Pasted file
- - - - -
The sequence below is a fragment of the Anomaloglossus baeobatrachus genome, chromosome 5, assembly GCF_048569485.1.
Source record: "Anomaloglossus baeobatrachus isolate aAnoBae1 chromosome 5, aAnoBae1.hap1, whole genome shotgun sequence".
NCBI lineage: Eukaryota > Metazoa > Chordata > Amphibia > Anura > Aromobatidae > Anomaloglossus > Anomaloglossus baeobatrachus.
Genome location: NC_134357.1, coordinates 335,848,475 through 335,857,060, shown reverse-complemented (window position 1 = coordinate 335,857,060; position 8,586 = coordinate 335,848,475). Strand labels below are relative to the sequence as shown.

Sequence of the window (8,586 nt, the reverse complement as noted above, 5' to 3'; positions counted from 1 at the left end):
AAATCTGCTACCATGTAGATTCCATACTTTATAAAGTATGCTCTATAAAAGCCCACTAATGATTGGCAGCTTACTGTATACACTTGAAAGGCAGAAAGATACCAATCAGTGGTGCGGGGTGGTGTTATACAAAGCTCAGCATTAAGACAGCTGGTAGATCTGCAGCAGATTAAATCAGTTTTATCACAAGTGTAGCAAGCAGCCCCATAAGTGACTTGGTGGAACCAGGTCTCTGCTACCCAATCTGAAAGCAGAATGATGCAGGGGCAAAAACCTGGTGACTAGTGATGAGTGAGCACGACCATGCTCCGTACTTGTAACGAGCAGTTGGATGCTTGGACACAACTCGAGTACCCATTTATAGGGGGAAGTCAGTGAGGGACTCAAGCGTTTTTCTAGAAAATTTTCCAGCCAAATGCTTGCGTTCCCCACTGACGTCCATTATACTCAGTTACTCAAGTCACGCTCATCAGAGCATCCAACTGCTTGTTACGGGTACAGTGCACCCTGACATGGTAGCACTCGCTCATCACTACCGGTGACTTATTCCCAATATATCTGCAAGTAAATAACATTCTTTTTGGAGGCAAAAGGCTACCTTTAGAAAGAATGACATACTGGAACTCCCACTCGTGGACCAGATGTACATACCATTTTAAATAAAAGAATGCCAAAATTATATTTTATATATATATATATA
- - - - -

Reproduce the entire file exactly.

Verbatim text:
The sequence below is a fragment of the Anomaloglossus baeobatrachus genome, chromosome 5, assembly GCF_048569485.1.
Source record: "Anomaloglossus baeobatrachus isolate aAnoBae1 chromosome 5, aAnoBae1.hap1, whole genome shotgun sequence".
NCBI lineage: Eukaryota > Metazoa > Chordata > Amphibia > Anura > Aromobatidae > Anomaloglossus > Anomaloglossus baeobatrachus.
Genome location: NC_134357.1, coordinates 335,848,475 through 335,857,060, shown reverse-complemented (window position 1 = coordinate 335,857,060; position 8,586 = coordinate 335,848,475). Strand labels below are relative to the sequence as shown.

Sequence of the window (8,586 nt, the reverse complement as noted above, 5' to 3'; positions counted from 1 at the left end):
AAATCTGCTACCATGTAGATTCCATACTTTATAAAGTATGCTCTATAAAAGCCCACTAATGATTGGCAGCTTACTGTATACACTTGAAAGGCAGAAAGATACCAATCAGTGGTGCGGGGTGGTGTTATACAAAGCTCAGCATTAAGACAGCTGGTAGATCTGCAGCAGATTAAATCAGTTTTATCACAAGTGTAGCAAGCAGCCCCATAAGTGACTTGGTGGAACCAGGTCTCTGCTACCCAATCTGAAAGCAGAATGATGCAGGGGCAAAAACCTGGTGACTAGTGATGAGTGAGCACGACCATGCTCCGTACTTGTAACGAGCAGTTGGATGCTTGGACACAACTCGAGTACCCATTTATAGGGGGAAGTCAGTGAGGGACTCAAGCGTTTTTCTAGAAAATTTTCCAGCCAAATGCTTGCGTTCCCCACTGACGTCCATTATACTCAGTTACTCAAGTCACGCTCATCAGAGCATCCAACTGCTTGTTACGGGTACAGTGCACCCTGACATGGTAGCACTCGCTCATCACTACCGGTGACTTATTCCCAATATATCTGCAAGTAAATAACATTCTTTTTGGAGGCAAAAGGCTACCTTTAGAAAGAATGACATACTGGAACTCCCACTCGTGGACCAGATGTACATACCATTTTAAATAAAAGAATGCCAAAATTATATTTTATATATATATATATA